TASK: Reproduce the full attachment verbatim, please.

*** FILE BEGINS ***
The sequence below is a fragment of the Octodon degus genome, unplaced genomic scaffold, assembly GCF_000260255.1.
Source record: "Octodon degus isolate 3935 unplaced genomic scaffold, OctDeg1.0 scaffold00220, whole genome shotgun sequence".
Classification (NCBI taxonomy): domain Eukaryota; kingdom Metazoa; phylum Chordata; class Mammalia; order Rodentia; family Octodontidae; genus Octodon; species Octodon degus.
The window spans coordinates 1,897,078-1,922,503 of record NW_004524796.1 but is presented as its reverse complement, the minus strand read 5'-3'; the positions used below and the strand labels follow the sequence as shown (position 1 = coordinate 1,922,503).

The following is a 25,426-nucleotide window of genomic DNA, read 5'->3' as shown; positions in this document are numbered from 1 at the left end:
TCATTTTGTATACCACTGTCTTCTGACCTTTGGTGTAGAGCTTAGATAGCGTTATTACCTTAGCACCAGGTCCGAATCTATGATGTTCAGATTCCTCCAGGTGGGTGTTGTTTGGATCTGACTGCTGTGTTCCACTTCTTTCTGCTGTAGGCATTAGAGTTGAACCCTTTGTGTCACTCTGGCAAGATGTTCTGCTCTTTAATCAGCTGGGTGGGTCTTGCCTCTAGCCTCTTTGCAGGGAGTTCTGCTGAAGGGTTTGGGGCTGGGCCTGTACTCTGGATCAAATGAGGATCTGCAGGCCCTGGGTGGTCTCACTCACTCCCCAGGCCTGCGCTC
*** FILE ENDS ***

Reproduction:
The sequence below is a fragment of the Octodon degus genome, unplaced genomic scaffold, assembly GCF_000260255.1.
Source record: "Octodon degus isolate 3935 unplaced genomic scaffold, OctDeg1.0 scaffold00220, whole genome shotgun sequence".
Classification (NCBI taxonomy): domain Eukaryota; kingdom Metazoa; phylum Chordata; class Mammalia; order Rodentia; family Octodontidae; genus Octodon; species Octodon degus.
The window spans coordinates 1,897,078-1,922,503 of record NW_004524796.1 but is presented as its reverse complement, the minus strand read 5'-3'; the positions used below and the strand labels follow the sequence as shown (position 1 = coordinate 1,922,503).

The following is a 25,426-nucleotide window of genomic DNA, read 5'->3' as shown; positions in this document are numbered from 1 at the left end:
TCATTTTGTATACCACTGTCTTCTGACCTTTGGTGTAGAGCTTAGATAGCGTTATTACCTTAGCACCAGGTCCGAATCTATGATGTTCAGATTCCTCCAGGTGGGTGTTGTTTGGATCTGACTGCTGTGTTCCACTTCTTTCTGCTGTAGGCATTAGAGTTGAACCCTTTGTGTCACTCTGGCAAGATGTTCTGCTCTTTAATCAGCTGGGTGGGTCTTGCCTCTAGCCTCTTTGCAGGGAGTTCTGCTGAAGGGTTTGGGGCTGGGCCTGTACTCTGGATCAAATGAGGATCTGCAGGCCCTGGGTGGTCTCACTCACTCCCCAGGCCTGCGCTC